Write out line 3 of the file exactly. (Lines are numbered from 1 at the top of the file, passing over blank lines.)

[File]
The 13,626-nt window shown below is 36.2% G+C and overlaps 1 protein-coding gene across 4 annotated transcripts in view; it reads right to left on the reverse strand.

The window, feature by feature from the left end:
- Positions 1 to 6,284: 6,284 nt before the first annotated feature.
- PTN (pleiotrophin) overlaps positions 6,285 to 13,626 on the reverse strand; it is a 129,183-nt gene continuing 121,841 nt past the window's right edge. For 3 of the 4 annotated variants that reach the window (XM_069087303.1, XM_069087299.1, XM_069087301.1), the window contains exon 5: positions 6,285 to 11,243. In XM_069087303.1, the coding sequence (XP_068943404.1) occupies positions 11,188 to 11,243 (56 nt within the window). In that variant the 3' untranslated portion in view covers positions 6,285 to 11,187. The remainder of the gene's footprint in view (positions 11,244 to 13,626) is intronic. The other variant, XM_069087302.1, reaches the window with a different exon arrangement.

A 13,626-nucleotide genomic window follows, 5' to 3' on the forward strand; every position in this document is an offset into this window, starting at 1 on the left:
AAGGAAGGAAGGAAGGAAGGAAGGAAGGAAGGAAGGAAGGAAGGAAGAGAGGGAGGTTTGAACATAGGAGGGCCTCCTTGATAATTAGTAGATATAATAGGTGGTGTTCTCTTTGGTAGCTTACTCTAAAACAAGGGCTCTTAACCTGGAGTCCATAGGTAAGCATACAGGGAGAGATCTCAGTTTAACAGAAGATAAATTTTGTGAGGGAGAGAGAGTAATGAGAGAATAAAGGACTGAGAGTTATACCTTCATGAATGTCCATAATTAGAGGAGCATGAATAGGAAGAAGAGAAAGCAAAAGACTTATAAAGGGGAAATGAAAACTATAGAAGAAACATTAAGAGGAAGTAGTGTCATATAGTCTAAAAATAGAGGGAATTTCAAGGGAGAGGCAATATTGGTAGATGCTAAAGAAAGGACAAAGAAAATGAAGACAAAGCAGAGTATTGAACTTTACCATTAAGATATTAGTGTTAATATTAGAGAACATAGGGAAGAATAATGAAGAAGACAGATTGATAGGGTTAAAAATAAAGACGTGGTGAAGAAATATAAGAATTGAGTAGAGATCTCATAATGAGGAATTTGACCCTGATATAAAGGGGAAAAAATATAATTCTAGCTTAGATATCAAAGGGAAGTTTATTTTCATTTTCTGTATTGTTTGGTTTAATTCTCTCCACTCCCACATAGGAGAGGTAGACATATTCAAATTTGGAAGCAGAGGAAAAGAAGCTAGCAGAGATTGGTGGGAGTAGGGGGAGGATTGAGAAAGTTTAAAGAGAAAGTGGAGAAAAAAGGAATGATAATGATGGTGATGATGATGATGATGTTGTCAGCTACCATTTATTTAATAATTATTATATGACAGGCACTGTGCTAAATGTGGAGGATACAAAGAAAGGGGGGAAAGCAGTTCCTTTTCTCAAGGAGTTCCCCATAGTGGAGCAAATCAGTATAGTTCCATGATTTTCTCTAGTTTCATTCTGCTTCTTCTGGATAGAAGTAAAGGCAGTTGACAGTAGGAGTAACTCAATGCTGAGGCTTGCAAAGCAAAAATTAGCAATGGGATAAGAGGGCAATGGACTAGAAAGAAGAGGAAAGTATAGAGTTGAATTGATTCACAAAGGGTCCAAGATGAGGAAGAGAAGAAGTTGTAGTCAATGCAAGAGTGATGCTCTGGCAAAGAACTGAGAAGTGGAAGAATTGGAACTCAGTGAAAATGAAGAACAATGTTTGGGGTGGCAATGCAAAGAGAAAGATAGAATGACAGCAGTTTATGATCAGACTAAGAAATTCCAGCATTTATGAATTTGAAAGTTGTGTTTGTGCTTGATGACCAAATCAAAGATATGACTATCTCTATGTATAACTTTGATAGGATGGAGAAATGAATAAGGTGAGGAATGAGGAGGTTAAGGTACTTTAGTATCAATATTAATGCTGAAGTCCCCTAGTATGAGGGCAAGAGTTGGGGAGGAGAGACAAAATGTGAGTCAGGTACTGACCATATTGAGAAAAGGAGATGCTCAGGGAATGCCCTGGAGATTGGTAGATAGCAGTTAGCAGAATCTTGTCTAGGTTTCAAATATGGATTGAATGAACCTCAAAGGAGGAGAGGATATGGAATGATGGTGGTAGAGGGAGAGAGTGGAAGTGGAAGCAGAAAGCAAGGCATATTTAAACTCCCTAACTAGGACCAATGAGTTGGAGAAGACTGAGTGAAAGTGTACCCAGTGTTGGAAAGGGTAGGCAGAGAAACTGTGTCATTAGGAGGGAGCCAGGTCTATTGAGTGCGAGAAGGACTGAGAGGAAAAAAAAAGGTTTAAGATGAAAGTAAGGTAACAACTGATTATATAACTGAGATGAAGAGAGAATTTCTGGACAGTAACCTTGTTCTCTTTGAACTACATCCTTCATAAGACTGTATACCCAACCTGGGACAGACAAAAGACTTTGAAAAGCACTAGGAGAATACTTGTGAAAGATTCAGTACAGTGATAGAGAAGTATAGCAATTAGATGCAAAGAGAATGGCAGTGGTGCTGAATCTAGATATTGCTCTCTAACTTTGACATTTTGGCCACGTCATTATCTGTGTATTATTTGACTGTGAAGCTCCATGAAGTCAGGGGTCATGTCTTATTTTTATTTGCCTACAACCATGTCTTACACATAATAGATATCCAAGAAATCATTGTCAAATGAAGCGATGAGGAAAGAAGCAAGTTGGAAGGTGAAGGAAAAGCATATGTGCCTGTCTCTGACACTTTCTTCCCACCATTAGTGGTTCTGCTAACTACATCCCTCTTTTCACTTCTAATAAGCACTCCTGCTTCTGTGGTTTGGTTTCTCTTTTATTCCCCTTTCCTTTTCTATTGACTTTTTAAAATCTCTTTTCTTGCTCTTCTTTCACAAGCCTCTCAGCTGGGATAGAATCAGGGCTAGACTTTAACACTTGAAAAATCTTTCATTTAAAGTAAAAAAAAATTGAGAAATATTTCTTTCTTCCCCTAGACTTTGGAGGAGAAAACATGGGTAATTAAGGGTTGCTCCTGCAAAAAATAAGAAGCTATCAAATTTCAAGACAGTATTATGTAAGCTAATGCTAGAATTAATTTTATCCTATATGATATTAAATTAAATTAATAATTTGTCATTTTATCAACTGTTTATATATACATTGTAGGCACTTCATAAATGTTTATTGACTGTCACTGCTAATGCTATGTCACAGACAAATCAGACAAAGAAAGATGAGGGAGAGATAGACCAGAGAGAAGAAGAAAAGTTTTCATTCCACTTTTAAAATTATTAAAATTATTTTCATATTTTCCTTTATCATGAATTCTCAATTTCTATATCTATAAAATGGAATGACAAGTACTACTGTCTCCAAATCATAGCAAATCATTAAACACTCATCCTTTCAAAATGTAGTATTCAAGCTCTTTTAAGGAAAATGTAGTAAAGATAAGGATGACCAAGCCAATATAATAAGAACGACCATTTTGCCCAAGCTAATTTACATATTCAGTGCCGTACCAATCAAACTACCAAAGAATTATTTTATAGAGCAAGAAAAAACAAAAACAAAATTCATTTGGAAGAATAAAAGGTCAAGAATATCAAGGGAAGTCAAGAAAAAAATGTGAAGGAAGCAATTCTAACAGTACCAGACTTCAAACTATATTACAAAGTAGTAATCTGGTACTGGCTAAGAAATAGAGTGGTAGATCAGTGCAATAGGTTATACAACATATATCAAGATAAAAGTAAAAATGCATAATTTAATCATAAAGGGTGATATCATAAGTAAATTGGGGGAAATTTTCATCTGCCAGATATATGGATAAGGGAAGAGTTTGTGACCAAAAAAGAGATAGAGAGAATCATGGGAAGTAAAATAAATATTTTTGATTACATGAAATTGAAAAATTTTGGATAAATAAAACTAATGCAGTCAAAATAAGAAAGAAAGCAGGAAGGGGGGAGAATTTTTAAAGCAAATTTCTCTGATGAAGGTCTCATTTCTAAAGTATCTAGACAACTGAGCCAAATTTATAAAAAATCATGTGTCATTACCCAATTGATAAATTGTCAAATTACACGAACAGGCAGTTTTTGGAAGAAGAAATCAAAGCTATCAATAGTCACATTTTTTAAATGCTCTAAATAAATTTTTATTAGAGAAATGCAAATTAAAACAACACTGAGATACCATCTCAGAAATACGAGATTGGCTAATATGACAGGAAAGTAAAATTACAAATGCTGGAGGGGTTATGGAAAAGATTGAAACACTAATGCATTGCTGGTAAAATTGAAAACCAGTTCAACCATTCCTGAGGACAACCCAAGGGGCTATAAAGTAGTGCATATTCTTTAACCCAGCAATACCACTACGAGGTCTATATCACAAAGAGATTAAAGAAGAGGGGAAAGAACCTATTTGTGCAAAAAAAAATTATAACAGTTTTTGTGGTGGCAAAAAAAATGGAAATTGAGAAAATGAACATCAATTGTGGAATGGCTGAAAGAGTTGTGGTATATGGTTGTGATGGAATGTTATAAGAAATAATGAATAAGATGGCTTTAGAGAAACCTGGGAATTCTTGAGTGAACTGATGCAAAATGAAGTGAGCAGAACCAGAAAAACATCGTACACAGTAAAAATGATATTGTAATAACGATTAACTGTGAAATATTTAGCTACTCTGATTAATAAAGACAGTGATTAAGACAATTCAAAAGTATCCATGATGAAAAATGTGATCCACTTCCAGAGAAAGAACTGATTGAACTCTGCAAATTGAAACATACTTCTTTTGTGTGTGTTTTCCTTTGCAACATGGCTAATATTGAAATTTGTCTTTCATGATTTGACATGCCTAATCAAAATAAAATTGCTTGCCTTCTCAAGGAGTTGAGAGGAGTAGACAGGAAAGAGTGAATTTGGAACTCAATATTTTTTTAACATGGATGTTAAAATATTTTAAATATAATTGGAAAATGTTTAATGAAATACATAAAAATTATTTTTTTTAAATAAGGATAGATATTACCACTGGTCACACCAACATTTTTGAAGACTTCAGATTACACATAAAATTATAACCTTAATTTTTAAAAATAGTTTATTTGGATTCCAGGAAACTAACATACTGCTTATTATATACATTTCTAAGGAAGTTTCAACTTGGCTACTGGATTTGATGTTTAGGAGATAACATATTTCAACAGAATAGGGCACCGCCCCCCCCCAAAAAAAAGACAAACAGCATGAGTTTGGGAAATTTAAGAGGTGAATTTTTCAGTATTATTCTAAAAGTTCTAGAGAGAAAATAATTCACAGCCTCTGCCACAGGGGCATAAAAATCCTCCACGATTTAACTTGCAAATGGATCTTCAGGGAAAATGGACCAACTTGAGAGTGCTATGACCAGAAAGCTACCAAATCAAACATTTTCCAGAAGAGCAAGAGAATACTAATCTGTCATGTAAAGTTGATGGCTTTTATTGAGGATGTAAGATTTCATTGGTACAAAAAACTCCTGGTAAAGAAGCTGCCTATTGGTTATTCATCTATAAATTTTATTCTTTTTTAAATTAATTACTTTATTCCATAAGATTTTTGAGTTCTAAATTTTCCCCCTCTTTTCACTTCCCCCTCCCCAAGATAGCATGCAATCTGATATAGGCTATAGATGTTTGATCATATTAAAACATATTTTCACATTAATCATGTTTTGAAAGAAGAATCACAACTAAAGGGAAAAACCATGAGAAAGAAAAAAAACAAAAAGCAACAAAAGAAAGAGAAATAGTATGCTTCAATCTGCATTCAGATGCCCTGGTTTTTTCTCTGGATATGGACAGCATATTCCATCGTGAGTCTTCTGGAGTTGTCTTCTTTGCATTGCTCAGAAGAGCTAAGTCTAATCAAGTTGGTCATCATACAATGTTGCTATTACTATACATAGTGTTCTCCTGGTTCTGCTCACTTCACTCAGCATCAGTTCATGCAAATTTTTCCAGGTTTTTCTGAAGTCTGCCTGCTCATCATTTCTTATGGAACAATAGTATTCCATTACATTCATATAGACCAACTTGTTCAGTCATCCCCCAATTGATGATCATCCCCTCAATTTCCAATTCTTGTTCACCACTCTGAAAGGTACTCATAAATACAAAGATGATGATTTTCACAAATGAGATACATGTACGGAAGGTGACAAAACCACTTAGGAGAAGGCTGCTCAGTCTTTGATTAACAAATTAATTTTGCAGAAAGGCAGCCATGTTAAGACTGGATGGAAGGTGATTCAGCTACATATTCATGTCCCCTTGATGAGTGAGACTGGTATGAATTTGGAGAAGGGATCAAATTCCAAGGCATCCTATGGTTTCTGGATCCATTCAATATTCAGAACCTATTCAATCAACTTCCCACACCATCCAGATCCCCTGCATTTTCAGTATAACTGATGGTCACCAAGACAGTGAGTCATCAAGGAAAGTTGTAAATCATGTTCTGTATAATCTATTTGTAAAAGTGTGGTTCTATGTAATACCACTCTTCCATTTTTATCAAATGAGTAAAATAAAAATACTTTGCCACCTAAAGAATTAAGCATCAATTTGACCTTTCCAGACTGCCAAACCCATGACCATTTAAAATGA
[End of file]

- Positions 1 to 6,284: 6,284 nt before the first annotated feature.